At that time, in response to a request from Rutland's lawyer seeking clarification of the no-surgery order, the judge amended it to specifically ban him from performing "first trimester abortions and endometrial curettage procedures."
Two weeks later, Medical Board investigator Carmen Aguilera-Marquez made an appointment for an abortion at A Women's Choice Family Planning Clinic in Chula Vista. She used an undercover alias and brought a urine sample from a pregnant woman.
At the clinic, she saw Rutland in a room through an open door standing by a woman lying on an examination table, according to a petition filed by the board. The patient's legs were bent, and Rutland was looking into the patient's cervical area, she said.
She spoke with a friend of the patient who told her that the woman was there for a "chemical abortion," a spontaneous miscarriage induced with pills inserted by a physician, she said in the petition.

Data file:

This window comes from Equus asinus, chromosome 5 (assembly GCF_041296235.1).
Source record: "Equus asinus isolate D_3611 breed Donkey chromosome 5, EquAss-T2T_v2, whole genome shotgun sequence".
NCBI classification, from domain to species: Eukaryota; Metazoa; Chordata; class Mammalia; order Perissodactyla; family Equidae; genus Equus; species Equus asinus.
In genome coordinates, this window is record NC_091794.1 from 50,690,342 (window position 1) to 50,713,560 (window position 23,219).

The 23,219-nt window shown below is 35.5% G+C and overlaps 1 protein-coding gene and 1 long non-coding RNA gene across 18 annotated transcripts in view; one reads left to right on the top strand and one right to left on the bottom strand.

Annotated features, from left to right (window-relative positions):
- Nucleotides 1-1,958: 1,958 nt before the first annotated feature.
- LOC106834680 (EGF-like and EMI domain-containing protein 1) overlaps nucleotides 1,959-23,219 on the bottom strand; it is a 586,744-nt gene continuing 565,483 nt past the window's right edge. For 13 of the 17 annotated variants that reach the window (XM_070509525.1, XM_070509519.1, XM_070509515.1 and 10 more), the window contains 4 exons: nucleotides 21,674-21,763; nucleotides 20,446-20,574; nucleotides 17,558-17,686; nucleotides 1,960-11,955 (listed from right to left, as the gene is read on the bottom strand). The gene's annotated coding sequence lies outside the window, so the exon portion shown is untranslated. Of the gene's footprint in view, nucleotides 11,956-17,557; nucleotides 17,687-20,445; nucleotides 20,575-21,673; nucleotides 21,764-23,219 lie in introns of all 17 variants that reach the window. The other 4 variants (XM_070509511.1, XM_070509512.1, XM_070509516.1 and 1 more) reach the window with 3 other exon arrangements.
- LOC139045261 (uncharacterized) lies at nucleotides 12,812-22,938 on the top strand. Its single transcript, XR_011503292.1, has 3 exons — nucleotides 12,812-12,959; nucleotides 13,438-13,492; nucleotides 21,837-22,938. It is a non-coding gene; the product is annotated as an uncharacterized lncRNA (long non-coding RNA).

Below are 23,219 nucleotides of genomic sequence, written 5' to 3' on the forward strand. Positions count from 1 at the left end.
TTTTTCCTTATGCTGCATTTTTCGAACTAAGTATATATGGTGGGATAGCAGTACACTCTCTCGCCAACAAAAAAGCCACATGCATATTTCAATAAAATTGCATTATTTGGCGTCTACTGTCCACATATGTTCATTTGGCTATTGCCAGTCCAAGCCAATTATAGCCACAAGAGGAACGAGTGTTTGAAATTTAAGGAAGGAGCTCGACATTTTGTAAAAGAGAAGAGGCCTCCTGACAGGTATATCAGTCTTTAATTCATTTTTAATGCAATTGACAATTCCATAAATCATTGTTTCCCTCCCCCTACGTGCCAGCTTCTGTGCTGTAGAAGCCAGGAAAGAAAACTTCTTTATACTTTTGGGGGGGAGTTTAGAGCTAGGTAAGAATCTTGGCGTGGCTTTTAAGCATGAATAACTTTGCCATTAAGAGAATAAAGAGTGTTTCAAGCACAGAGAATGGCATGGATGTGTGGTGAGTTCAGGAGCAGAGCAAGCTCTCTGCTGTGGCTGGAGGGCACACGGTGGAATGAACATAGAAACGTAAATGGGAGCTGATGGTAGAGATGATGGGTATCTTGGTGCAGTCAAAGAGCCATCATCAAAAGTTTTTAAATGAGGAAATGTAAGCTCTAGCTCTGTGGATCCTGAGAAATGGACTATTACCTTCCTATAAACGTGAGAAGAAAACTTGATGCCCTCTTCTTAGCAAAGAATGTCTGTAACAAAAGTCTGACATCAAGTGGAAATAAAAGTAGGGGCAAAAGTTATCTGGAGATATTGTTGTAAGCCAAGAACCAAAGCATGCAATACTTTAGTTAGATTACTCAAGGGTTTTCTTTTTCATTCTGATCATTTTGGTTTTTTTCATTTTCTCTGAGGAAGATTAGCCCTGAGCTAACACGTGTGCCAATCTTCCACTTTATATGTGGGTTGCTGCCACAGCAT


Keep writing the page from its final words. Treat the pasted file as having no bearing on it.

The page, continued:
Later, when she was asked to undergo a pregnancy test, the investigator went into a bathroom and filled the cup with urine she brought with her, she said.
Rutland determined she was seven weeks pregnant. He said his physician daughter performs surgical abortions but was not in that day, she said, and advised that she allow him to do a chemical abortion.
The investigator insisted on a surgical procedure, and an appointment was scheduled for another day, she said in the petition.
Doctors in New Zealand are fighting proposed guidelines which would require them to tell patients having doubts about their pregnancy that abortion is an option.
A physician in Jamaica named Kenneth Enyi has been charged with performing an abortion on a 13-year-old girl. The mother of the individual who impregnated the girl has also been charged.